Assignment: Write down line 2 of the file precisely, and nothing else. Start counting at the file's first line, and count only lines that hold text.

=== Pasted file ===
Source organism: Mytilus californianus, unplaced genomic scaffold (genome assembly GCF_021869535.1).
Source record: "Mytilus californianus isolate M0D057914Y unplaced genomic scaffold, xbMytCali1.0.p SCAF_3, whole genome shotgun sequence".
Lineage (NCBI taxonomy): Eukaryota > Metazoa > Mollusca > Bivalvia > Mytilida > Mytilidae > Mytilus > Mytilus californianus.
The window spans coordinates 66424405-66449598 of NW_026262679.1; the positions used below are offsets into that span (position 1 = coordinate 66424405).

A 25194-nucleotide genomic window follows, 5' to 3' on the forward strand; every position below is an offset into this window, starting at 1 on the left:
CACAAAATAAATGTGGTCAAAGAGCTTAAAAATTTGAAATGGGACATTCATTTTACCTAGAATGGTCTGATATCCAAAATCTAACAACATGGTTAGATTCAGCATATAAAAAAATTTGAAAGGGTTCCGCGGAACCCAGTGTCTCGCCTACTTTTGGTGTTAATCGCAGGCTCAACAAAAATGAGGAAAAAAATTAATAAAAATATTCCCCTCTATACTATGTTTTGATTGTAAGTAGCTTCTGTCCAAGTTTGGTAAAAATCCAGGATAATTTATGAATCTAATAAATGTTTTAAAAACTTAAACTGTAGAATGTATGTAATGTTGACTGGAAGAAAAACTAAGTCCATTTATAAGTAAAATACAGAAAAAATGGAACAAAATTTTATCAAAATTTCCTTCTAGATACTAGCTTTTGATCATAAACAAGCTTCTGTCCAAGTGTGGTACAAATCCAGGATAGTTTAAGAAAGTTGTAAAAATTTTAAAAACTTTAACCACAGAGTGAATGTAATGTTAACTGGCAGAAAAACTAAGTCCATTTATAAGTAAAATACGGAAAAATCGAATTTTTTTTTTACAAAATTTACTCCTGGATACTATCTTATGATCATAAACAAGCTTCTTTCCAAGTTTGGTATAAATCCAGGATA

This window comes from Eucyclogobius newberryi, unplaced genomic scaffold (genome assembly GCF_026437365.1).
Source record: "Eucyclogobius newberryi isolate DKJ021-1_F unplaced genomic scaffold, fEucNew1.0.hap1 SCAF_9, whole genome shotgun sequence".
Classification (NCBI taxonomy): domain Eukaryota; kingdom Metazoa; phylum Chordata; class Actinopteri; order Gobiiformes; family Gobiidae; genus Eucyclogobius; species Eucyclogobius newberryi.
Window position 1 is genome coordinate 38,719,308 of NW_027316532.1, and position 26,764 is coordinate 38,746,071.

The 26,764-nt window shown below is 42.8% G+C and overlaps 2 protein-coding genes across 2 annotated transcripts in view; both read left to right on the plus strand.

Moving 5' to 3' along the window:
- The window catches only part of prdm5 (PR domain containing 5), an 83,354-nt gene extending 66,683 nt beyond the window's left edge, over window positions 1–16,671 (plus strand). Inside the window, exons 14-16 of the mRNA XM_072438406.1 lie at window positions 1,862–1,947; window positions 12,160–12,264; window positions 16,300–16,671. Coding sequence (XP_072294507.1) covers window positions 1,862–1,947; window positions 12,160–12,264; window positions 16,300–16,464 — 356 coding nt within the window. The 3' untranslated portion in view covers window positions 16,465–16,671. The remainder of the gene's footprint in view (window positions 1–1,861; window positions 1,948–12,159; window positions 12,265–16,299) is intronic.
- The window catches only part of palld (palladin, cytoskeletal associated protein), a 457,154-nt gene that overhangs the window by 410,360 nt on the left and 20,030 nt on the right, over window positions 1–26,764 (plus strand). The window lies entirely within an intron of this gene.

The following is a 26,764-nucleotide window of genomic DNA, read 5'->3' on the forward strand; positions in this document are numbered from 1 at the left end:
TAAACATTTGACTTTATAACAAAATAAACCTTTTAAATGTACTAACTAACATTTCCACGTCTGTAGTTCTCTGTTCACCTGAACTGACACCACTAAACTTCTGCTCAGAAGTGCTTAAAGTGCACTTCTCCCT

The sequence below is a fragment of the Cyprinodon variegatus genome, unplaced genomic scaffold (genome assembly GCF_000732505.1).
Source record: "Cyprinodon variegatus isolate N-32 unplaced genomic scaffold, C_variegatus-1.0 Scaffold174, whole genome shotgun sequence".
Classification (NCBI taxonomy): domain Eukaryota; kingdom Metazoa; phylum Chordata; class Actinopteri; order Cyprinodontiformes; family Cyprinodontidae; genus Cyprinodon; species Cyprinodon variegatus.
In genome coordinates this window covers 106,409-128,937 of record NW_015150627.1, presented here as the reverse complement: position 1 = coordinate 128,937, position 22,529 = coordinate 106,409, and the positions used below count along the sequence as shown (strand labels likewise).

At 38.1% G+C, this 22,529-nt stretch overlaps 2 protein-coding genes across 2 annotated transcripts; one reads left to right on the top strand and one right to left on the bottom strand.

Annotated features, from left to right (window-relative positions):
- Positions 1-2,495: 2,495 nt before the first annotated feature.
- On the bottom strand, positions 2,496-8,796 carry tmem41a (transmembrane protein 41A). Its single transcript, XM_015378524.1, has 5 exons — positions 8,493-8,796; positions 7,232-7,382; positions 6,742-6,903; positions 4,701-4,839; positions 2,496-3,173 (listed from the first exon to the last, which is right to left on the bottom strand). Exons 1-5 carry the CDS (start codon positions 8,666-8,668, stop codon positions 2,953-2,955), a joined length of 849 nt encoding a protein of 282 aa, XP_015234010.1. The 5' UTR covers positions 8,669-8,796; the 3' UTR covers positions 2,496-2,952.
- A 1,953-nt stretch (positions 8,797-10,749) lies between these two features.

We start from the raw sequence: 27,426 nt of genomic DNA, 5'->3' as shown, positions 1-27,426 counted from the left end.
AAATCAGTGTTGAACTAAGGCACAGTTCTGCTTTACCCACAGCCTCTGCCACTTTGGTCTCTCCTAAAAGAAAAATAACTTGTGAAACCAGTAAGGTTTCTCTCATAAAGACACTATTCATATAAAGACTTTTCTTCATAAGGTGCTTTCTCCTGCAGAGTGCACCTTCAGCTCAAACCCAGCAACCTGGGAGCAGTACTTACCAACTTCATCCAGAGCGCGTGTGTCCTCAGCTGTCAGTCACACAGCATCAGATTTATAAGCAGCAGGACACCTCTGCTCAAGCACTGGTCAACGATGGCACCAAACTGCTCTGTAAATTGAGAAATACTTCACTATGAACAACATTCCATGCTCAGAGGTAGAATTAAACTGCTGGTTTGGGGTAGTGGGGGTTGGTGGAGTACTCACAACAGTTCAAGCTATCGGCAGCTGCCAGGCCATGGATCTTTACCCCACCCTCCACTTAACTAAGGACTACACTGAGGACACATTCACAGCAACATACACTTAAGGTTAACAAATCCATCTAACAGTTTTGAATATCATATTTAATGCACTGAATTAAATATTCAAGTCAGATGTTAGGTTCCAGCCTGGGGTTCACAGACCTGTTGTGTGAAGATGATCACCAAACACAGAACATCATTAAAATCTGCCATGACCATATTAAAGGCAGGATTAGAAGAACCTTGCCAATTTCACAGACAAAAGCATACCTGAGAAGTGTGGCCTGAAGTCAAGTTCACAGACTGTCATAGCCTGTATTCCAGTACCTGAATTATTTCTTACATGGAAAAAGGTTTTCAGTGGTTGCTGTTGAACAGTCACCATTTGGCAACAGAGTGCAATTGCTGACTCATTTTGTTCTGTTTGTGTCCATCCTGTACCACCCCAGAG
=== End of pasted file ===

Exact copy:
Source record: "Mytilus californianus isolate M0D057914Y unplaced genomic scaffold, xbMytCali1.0.p SCAF_3, whole genome shotgun sequence".